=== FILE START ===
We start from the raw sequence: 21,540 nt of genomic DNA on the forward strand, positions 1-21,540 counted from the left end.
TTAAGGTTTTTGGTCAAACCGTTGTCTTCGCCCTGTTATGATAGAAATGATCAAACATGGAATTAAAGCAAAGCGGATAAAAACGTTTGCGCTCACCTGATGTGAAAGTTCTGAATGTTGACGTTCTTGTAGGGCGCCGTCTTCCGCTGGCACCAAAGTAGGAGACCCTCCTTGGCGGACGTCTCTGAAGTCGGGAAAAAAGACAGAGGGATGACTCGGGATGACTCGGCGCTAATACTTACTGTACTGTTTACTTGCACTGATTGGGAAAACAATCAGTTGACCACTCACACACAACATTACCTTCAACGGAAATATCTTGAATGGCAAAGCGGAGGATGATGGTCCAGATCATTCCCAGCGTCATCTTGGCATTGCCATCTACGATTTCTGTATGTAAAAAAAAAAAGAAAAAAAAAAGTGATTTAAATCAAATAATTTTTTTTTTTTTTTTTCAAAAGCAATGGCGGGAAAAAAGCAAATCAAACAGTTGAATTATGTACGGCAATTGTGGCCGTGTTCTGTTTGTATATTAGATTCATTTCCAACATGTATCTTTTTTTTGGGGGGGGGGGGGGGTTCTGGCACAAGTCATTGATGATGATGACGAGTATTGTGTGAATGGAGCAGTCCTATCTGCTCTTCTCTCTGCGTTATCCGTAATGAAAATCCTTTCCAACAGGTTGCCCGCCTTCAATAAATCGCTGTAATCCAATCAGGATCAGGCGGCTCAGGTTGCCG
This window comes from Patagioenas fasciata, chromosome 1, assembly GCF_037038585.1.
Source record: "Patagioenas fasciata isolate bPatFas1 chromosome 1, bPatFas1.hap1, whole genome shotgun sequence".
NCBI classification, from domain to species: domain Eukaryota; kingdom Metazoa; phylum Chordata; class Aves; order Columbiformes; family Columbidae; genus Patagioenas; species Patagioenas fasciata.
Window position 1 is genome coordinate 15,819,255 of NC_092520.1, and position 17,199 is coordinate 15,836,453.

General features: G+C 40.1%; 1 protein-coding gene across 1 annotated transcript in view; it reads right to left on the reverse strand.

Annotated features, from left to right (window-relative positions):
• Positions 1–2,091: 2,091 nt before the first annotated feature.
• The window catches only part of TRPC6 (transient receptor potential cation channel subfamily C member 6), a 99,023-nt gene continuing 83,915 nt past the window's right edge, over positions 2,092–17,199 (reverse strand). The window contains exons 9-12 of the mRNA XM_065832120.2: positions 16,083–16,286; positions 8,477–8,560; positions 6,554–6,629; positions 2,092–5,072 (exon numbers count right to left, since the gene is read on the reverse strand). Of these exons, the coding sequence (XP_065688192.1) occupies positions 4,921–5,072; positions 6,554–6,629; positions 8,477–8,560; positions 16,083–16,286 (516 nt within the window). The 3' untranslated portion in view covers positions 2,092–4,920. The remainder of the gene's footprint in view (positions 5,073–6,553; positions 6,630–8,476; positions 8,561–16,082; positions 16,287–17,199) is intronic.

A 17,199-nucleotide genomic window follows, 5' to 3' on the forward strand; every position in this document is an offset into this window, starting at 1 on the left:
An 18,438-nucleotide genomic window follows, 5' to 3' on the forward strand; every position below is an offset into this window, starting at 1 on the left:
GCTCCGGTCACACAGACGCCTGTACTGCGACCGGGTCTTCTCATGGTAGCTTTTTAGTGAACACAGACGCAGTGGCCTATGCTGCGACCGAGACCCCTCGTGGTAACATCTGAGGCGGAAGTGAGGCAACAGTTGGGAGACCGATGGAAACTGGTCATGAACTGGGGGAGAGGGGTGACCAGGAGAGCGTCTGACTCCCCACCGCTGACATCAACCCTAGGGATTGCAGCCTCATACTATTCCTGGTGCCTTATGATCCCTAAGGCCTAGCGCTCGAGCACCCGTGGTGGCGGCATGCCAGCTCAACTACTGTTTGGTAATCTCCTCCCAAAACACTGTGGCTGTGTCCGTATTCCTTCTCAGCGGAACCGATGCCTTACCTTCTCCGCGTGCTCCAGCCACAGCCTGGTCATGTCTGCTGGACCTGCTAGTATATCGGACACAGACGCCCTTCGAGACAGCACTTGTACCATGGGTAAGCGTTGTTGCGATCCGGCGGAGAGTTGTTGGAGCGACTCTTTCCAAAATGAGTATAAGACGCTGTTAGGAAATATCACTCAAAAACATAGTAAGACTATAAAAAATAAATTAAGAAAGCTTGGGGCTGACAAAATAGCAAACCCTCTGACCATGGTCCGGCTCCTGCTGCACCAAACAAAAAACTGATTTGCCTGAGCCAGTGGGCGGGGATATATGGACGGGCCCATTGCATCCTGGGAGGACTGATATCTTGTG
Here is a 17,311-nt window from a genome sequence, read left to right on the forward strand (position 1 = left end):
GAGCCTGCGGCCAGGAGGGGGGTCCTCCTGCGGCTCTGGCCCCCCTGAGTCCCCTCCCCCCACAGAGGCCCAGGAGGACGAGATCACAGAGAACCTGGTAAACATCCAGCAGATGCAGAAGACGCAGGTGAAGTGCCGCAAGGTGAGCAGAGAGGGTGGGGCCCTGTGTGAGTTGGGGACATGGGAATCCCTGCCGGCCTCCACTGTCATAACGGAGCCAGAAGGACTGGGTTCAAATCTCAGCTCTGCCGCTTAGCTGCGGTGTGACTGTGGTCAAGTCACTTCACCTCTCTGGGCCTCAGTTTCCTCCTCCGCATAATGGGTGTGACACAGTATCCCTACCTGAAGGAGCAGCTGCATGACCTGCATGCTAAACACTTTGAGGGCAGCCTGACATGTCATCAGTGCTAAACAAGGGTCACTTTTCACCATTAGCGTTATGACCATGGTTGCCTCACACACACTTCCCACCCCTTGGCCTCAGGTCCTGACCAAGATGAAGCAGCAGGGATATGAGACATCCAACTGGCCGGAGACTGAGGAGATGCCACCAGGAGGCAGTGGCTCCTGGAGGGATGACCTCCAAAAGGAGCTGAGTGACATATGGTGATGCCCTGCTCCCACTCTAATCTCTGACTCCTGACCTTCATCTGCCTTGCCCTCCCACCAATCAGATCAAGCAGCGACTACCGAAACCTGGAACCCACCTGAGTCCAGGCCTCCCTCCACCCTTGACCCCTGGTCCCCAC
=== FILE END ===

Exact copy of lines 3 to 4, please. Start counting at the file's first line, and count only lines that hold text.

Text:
This window comes from Patagioenas fasciata, chromosome 1, assembly GCF_037038585.1.
Source record: "Patagioenas fasciata isolate bPatFas1 chromosome 1, bPatFas1.hap1, whole genome shotgun sequence".